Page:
Does Depression Make You Sleepy?
Depression could be an integral aspect of sleep disturbance (either sleeping less or sleeping more), according to a journal published on the National Library of Medicine National Institutes of Health. Although the direct link of both issues may be still debatable, some studies showed that sleep disturbance (including sleepy feeling) and depression are intertwined.
Feeling sad for once in a while in your life is completely normal, because we all agree that this is a fundamental part of the journey in live, which is also a natural human response. But persistent feeling of anxiety, hopelessness, disinterest, and sadness should be concerned as well because they may signal depression!
Most doctors agree that it is a serious health condition. If left untreated, it can be potential to affect your daily activities seriously!
The sleep disturbance itself in depressed people can also lead to a cascade of other problems. It affects the productivity of patient, and also sometimes may cause some physical symptoms (such as headaches, weight changes, and easier for fatigue).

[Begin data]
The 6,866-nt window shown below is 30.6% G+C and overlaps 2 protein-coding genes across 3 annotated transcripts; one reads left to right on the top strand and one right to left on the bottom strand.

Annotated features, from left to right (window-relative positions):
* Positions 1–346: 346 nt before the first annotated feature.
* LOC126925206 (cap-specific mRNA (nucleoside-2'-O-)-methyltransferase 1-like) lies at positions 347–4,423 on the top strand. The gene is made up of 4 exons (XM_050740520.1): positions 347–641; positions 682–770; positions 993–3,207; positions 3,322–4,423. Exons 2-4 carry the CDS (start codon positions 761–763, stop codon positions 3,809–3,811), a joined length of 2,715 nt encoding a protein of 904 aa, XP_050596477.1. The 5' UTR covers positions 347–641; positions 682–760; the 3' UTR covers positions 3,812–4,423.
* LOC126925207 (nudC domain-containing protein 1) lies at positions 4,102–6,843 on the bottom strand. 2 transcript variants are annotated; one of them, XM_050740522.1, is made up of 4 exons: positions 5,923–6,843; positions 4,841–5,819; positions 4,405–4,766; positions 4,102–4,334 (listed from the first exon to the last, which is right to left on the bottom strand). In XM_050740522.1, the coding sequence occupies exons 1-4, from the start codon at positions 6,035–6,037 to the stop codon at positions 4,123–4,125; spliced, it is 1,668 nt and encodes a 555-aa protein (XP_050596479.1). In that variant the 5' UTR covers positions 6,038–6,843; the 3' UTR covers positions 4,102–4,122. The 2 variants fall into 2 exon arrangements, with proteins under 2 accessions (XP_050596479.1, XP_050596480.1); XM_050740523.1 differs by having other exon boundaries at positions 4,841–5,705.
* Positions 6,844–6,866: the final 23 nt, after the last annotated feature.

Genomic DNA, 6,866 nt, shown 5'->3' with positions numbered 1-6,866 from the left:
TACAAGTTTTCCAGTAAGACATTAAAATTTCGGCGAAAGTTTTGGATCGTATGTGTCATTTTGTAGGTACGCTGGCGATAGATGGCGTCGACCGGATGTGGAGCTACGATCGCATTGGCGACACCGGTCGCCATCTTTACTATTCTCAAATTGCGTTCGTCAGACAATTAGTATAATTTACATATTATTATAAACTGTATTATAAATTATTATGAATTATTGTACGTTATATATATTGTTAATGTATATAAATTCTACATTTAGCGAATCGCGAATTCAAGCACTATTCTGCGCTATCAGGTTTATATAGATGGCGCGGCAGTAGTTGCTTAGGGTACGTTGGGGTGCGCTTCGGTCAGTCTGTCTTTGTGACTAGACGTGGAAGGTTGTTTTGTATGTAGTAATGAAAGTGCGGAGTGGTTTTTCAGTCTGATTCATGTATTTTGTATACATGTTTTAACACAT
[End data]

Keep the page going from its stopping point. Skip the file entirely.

Many times doctors cannot provide the answer of this question with certainty. But we can say that there is a chance for depression to make you sleepy, though this varies from case to case.
While some depressed patients may feel sleepy (sleeping too much a day), the opposite way occurs in others. Also the condition may cause alternating feeling sleepy and difficulty sleeping.
The link is not fully understood yet. But one thing that has been confirmed that this mood disorder often co-exists with sleep disturbance.
The connection for both conditions is pretty complex. Both may share biological features and risk factors, and even they may respond to the same strategies of treatment.
One of common sleep disturbances in depressed people is insomnia. Some studies found that people with insomnia have higher risk of developing depression than others.
Another type of sleep disturbance that is pretty common linked with depression is OSA or ‘Obstructive Sleep Apnea’.
According to a research from the Stanford researcher Maurice Ohayon, depressed people may be 5 times more likely to develop OSA and other types of sleep-disordered breathing. The good news, depression that co-exists with OSA can be treated successfully with CPAP method (continuous positive airway pressure method).
Furthermore, there is a chance for some depression symptoms to overlap with sleep disorder symptoms, making a missed diagnosis more likely. For instance, depressed mood can also signal the presence of narcolepsy, obstructive sleep apnea, or insomnia.